Saudi Arabia plans to establish a sovereign wealth fund that may exceed $900 billion, which would likely be the largest in the world, the Financial Times reported on its Web site without naming sources.
The effort is likely to be spearheaded by Saudi Arabia's Public Investment Fund, which has a mandate to invest only internally, the FT said on Friday. Previously, the Saudis' oil wealth had gone partly to the kingdom's central bank, the Saudi Arabian Monetary Authority, and partly into the coffers of the ruling family.
The new fund will be a rival for other government-owned investment funds in the Middle East and Asia, which have been increasingly investing in Western companies, particularly financial institutions which incurred in losses stemming from a mortgage meltdown in the United States.
"This is what happens when we have massive accumulation of foreign exchange reserves," said Michael Woolfolk, a senior currency strategist at The Bank of New York Mellon, in New York. "These sovereign funds will change the landscape of global investment because they will target not only bonds, but also equity investments. And that's already starting."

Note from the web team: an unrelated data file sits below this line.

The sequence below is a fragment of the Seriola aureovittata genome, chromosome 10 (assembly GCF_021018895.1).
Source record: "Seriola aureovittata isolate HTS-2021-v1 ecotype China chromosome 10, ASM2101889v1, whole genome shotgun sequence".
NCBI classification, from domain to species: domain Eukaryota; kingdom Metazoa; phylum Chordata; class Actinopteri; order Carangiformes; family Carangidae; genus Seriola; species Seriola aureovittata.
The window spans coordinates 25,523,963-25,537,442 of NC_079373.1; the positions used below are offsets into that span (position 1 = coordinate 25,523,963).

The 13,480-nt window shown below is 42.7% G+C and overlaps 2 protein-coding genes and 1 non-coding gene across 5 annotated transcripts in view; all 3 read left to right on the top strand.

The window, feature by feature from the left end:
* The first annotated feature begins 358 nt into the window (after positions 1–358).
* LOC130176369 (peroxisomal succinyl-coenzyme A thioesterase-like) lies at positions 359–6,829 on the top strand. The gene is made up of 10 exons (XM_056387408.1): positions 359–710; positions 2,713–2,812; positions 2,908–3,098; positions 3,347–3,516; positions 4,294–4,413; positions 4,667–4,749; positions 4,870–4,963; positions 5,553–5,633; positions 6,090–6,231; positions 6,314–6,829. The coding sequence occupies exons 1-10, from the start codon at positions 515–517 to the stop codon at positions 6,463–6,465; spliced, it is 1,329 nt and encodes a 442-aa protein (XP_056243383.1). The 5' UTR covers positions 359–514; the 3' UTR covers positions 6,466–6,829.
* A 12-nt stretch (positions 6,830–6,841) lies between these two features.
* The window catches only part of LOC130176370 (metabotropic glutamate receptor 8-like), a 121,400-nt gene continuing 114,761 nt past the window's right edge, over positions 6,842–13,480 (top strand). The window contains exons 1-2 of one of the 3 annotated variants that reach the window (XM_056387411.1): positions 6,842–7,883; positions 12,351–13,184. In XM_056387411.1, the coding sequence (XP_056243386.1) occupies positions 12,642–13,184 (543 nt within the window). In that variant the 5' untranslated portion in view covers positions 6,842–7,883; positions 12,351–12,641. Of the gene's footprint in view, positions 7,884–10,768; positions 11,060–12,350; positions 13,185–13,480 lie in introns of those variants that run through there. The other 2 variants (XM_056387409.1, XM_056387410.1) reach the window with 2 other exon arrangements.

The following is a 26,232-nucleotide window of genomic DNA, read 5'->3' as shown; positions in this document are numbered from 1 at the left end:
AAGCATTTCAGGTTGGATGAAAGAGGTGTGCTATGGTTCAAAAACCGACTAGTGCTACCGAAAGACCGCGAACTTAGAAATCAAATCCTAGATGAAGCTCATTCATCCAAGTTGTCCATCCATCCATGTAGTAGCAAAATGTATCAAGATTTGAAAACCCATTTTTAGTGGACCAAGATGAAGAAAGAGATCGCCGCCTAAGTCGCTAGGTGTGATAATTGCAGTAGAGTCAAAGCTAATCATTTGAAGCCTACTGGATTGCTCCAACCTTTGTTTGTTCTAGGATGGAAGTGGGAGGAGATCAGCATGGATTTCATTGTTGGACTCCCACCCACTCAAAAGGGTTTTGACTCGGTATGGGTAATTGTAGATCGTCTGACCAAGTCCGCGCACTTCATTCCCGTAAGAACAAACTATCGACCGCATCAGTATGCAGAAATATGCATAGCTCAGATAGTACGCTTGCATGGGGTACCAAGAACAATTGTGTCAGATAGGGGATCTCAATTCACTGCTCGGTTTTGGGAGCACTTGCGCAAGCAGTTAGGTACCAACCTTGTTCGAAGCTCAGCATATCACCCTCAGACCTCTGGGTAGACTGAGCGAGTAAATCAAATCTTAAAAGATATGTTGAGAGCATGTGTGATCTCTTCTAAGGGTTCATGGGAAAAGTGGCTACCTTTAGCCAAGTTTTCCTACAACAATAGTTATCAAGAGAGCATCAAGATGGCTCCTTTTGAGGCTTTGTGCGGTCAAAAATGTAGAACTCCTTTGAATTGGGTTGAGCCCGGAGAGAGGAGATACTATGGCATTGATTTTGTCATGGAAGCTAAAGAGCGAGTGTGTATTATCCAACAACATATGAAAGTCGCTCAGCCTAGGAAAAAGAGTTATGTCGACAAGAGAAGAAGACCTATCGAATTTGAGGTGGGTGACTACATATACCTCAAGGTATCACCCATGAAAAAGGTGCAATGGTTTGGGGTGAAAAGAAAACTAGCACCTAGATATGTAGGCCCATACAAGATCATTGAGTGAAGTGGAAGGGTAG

Multibillion investments in U.S. companies by sovereign wealth funds in the past month have helped shore up investor confidence, which has been shaken by the spread of asset write-downs at lenders.
The Wall Street Journal reported on Friday that Merrill Lynchmay be close to receiving as much as $5 billion of capital from Singapore state investor Temasek Holdings, which boosted financial stocks.
On Wednesday, Morgan Stanleysaid it was receiving $5 billion from Chinaafter recording $9.4 billion of write-downs and Citigroup last month also agreed to sell up to a 4.9 percent stake to Abu Dhabi for $7.5 billion.